Liberty Deep Down is Columbus, Ohio native band that has made their impact in a short amount of time. There aren’t a lot of bands that get the opportunity to open for acts like Bon Jovi, Fifth Harmony, Aaron Carter, Jon Bellion, Daya — but Liberty Deep Down has opened for all of them in the past few years. While most were one-off shows, their Aaron Carter supporting gig lasted for a whole tour, nearly four years ago. It was one of the last full-scale tours the band have done.
“It’s very expensive,” vocalist Dom Frissora begins as he explains their lack of touring lately, “and we also need a vehicle for that.” Touring is certainly where most bands make the bulk of their money, but it’s not a easy — or cheap — task by any means. While the band used to have an RV for touring purposes, they no longer have that vehicle, of course making touring a daunting task.
While there hasn’t been a full-scale tour in years, all Liberty Deep Down has done is release multiple EP’s — 2016’s Late Night Calls, 2017’s Electric, and 2018’s 4Get Ur Face — and continued to build their regional fan-base. Not only that, but they’ve consistently headlined local shows in Columbus to great success, selling all of them out but one (which was at the Newport Music Hall, with a capacity of 1700 people). It’s on the eve of their sold-out 4Get Ur Face release show where the band — consisting of Frissora, bassist/vocalist Cameron Becker, guitarist Cooper Bourne, and drummer Mitchell Arnholt — take us through their latest EP and where they go from here.
4Get Ur Face marks a new start for Liberty Deep Down, beginning with the shift in sound on the EP. The band worked hard to grow their sound, which previously had been a more pop driven sound, and add a little more flair to it with louder guitars. “We’re all rock and rollers at heart, but we all love the catchy pop melody song structure and just how those are so catchy,” begins Becker, “I’m personally fascinated by EDM and electronic music and stuff like that, so I was trying to blend synthesizers in there with the rock. Just to give it more of a fresh, modern edge. I think we hit the nail on the head pretty well with this one.”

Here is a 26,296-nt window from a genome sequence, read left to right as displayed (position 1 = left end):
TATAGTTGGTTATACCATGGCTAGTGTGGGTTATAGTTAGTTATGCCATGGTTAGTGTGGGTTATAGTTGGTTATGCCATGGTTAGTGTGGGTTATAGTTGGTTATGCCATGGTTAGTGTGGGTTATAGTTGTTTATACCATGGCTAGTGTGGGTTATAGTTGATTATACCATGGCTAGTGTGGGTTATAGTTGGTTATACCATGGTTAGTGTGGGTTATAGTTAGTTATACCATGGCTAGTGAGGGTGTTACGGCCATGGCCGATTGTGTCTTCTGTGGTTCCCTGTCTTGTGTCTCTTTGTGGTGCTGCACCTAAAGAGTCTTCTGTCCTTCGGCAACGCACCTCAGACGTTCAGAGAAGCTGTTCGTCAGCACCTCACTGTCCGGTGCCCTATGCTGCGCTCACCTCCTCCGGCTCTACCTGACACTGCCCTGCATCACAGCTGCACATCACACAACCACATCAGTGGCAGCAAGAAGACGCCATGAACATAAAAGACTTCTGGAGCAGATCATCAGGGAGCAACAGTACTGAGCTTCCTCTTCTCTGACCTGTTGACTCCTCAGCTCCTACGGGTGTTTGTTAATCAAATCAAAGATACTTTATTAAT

All it takes is one listen to the opening title-track to see what they mean by adding more of a rock sound to their established pop sound. It’s a big change from their 2017 Electric EP, which Frissora admits sounded more like a solo project. “I think this album shows that we are actually a band, whereas [Electric] sounded a lot more like a solo project,” he states. We jokingly kick around a handful of names for this alternative solo project, before settling on Down and the Downers. “This band is bad ass and I don’t want it to just be me, that’s stupid. Everyone in the band is talented as hell and they deserve the spotlight.”
The story of how the band got here, to this guitar driven pop/rock sound, is not a short one. There have been many tours, many opening slots for large artists, and a few member changes along the way. It all culminated into this moment, this EP, this new direction. The band were aiming for a sound in which they could create where they stood out, and could not be compared to others. “What we were trying to do with this whole EP was try and mesh a couple genres together,” Frissora explains.
In terms of, specifically, how they went with more guitars and louder drums, they credit Bourne –who also performs in the hard rock band Harmless Habit — for this move. “Cooper was super adamant about the drums, and we got to put a lot more live drum sounds in our music which we didn’t get to on the last record. We got to put a lot more big guitars and guitar solos in our songs, which I’m very stoked on,” Frissora mentions,”I grew up as a rocker — we’re all rockers and grew up on rock — so it’s good to show our roots but still have that pop sound.”
There is no better example of this sound they were looking to create than “Temporary,” as Liberty Deep Down masterfully blends pop and rock, transitioning smoothly as any song on the release. There is synthesizers littered throughout creating pop choruses, while Bourne still makes his presence known on guitar all the same.
All of that being said, the members all admit that they couldn’t have done it alone. They recorded 4Get Ur Face with Micah Powers at Bird’s Eye Audio, who they had previously worked with on their Late Night Calls EP. Though they only had about a week with Powers on that last release, it was a positive enough experience to turn back his way for this release. Bourne was once again an instrumental part in pushing for the band to work with Powers again, something all members agree ended up being for the best. “That man pisses me off more than anybody on Earth,” Cooper playfully admits, in regards to how much Powers pushes them as musicians.
In regards to his experience on this release working with Powers, Frissora states that “He’s just as picky with vocal takes as I am, if not pickier so that made me very happy. It took us so long but the vocal tracks came out great because of it. I love when someone pushes me to be better, because I want to be better.”